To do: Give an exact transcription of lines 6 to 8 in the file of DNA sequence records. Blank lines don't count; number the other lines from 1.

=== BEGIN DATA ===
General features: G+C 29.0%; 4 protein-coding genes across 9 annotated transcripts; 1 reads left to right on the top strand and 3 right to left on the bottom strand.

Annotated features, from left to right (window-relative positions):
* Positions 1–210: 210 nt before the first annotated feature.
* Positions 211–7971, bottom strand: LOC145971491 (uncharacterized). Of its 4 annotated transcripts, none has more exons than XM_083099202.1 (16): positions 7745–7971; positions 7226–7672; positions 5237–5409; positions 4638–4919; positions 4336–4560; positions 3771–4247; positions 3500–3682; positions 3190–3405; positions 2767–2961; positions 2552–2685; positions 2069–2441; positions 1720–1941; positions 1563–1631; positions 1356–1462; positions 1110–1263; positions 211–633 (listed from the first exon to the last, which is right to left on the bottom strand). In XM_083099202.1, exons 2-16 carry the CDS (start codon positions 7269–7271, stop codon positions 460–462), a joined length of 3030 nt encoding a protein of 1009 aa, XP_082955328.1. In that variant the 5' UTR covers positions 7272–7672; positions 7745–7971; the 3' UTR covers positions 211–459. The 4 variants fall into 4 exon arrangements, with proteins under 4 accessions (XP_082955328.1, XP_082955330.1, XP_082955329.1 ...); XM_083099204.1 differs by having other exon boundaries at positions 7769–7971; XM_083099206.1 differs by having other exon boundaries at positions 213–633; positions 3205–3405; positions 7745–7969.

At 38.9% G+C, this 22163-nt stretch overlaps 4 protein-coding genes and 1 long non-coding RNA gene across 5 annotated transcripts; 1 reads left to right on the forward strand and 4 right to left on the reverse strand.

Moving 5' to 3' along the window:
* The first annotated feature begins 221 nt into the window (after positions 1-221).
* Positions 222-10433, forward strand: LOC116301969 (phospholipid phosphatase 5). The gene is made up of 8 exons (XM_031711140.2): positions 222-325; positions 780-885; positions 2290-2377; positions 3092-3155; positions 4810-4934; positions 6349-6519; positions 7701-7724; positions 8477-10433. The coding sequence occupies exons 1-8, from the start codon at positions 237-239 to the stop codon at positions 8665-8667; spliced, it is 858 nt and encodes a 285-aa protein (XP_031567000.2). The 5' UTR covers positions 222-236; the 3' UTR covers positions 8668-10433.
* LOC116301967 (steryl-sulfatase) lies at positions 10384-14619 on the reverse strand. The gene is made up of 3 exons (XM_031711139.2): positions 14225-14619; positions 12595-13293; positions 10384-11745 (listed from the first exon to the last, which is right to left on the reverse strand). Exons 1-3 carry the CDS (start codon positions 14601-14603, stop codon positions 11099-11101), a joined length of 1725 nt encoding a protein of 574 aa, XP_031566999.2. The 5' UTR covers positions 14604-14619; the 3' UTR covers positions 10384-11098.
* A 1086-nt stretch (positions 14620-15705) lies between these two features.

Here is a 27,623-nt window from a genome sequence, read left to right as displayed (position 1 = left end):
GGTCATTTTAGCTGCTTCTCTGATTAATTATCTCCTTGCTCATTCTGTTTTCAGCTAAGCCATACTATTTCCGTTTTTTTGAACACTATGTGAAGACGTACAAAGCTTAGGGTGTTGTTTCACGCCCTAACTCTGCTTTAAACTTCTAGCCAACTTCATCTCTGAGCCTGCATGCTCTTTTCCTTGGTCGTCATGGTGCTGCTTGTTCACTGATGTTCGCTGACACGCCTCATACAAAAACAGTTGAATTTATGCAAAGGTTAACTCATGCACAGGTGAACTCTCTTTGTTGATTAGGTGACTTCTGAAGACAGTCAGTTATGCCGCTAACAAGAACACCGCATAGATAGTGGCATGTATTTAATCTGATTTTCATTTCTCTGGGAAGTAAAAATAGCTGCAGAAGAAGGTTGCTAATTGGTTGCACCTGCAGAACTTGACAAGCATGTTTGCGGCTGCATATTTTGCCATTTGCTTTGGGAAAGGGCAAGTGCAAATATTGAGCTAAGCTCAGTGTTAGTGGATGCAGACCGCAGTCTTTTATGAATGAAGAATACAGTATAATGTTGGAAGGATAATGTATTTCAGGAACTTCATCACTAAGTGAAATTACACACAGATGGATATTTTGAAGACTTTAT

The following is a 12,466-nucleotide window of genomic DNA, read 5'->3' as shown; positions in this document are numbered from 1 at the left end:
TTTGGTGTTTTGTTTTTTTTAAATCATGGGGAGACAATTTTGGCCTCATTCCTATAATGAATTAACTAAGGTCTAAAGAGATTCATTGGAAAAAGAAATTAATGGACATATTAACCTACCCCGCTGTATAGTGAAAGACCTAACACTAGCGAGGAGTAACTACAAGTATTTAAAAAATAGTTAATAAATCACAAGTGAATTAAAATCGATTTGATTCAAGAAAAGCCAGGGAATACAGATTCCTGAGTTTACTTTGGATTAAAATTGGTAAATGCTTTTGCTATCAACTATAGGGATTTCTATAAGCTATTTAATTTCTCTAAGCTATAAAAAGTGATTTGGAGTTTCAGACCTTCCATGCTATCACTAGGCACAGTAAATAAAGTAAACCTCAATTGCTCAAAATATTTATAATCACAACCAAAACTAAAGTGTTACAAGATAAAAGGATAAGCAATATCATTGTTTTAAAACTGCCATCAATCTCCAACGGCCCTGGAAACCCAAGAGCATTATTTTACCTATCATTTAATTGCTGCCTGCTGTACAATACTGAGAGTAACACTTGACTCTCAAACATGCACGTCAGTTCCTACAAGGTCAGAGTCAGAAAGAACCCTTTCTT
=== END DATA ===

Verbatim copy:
Moving 5' to 3' along the window:
* The first annotated feature begins 221 nt into the window (after positions 1-221).
* Positions 222-10433, forward strand: LOC116301969 (phospholipid phosphatase 5). The gene is made up of 8 exons (XM_031711140.2): positions 222-325; positions 780-885; positions 2290-2377; positions 3092-3155; positions 4810-4934; positions 6349-6519; positions 7701-7724; positions 8477-10433. The coding sequence occupies exons 1-8, from the start codon at positions 237-239 to the stop codon at positions 8665-8667; spliced, it is 858 nt and encodes a 285-aa protein (XP_031567000.2). The 5' UTR covers positions 222-236; the 3' UTR covers positions 8668-10433.